“The actual artistic production was born for me more as a form of introspection, therefore disconnected from the city or cities where I spent my time most often. Instead, it was more connected to my feelings, and in this sense, it can be said that the world around me was able to condition my first artistic expressions. Over the years I have learned to channel my attentions and my inspirations also towards the world around me. At this point, therefore, an indissoluble link was created between my artistic inspiration and the place where it developed.

What is the most rewarding aspect for you about being an artist?

“Definitely the feeling of freedom. And this not only in reference to one’s state of mind but also in reference to one’s professional activity. There is nothing more beautiful for an artist than thinking that one’s emotions can be transformed into work. It is not just a question of money. It is the possibility of being able to produce artistic creations in a liberated manner, free from constraints.”

The Mouth of Etna, sculpture

What is the greatest difficulty that you have encountered as an artist?

“Let’s say that the main difficulties are related to the fact that modern society does not facilitate pure artistic expression, but favors the standardization of processes and the normalization of professional figures. Practically speaking, this means that the gallery owner selects the works to display not only on the merits of the artist’s body of work, but on its ability to reproduce it, in particular for sculpture. In recent years, ‘design pieces’ have been proposed on the market as ‘works of art’, projects that favored easy reproduction by algorithm and which, moreover, were very easy to replicate at an industrial level. All this was calculated to reach the right profit margin to all the links in the artistic chain. Fortunately, customers who previously said ‘… I’m not very expert in contemporary art …’ now instead go to museums and follow the world of art not only for what is presented to them but also with a critical spirit. And in this the COVID and online exhibitions have certainly helped, in the sense that they have led people to approach contemporary art with a critical spirit.”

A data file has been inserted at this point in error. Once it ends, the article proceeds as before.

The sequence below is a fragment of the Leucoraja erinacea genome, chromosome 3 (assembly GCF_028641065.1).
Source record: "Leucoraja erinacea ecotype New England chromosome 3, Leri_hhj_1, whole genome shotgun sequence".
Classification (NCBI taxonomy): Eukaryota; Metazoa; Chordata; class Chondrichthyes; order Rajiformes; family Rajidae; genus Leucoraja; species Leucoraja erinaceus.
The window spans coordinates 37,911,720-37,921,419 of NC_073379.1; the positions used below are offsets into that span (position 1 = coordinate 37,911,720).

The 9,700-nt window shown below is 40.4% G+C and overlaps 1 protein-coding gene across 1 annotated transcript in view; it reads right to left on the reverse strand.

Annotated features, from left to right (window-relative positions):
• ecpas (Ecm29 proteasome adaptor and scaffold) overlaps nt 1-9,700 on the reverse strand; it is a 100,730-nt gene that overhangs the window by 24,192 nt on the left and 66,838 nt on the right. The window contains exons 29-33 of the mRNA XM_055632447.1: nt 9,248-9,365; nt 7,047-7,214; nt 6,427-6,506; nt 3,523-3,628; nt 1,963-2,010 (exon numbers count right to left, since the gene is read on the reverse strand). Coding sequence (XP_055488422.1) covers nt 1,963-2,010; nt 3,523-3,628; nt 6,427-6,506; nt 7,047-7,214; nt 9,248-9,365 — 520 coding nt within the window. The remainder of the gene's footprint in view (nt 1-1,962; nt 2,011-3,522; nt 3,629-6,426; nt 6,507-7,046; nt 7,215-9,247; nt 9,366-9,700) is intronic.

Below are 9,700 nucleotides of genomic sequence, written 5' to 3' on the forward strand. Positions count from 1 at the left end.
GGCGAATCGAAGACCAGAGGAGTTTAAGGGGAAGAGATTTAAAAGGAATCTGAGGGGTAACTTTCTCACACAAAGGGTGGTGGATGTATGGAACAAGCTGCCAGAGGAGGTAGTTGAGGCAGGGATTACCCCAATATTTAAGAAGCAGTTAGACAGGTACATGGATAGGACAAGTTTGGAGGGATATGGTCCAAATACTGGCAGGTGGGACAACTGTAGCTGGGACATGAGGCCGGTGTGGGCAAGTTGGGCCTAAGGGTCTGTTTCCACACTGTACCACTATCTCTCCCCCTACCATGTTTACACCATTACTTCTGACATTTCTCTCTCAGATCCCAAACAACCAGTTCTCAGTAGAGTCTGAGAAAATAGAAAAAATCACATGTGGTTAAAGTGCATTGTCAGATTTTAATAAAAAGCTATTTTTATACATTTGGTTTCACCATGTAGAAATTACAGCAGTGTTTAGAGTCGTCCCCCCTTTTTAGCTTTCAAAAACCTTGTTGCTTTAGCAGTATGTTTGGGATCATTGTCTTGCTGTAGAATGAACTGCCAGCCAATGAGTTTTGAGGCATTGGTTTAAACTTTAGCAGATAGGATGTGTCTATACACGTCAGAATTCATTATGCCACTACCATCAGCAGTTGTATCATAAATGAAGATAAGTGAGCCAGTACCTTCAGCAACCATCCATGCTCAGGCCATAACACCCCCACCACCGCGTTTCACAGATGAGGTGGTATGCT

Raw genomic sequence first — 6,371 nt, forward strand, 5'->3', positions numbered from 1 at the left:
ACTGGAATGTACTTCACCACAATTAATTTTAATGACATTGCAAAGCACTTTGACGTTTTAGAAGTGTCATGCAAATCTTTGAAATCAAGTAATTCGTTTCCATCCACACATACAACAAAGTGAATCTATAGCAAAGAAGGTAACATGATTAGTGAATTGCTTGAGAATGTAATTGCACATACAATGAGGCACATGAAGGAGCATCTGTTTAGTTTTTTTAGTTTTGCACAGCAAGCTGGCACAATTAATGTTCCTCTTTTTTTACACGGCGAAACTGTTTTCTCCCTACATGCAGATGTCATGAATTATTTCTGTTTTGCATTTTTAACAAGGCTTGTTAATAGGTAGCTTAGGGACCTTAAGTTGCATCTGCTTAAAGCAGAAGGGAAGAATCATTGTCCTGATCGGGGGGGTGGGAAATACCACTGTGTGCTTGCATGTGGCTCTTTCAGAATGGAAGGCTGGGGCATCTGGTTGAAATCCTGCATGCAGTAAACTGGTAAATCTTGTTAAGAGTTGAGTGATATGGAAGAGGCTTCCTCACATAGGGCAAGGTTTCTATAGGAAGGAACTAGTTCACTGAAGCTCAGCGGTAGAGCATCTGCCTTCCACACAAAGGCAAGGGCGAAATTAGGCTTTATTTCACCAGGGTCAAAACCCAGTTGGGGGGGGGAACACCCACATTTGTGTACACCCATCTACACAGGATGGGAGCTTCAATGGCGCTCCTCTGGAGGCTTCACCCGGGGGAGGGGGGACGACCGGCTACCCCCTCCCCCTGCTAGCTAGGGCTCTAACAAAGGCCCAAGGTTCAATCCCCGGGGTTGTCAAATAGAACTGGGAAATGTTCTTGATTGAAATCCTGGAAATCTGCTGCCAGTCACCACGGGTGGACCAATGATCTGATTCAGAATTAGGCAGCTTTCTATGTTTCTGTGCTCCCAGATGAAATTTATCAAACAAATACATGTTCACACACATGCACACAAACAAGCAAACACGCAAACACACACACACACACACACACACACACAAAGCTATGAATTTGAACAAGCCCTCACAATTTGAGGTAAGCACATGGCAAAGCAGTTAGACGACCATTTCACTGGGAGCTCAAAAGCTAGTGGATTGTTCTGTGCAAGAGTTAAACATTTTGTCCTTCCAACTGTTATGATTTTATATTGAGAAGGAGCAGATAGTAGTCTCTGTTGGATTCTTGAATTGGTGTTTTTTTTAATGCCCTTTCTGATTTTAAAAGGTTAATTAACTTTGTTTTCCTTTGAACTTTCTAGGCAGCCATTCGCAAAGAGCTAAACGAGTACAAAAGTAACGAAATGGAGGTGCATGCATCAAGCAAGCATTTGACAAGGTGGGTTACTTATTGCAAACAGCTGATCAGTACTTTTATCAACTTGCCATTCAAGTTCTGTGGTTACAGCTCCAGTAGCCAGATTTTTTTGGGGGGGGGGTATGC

What has been your impression of the art scene in NYC?

“It goes without saying that an art lover cannot help but get excited in New York. A city that after the 1920s was able to show and teach the rest of the world what is now recognized as contemporary art. It’s a city of emotions 24/7, of oxymorons, of contradictions, the city where everything is ‘normal’, where during the day everyone has their own life, while in the evening almost magically, different cultures meet to create the same kind of cultural exchange that artists usually seek when they aim for an energy exchange and artistic mixing.”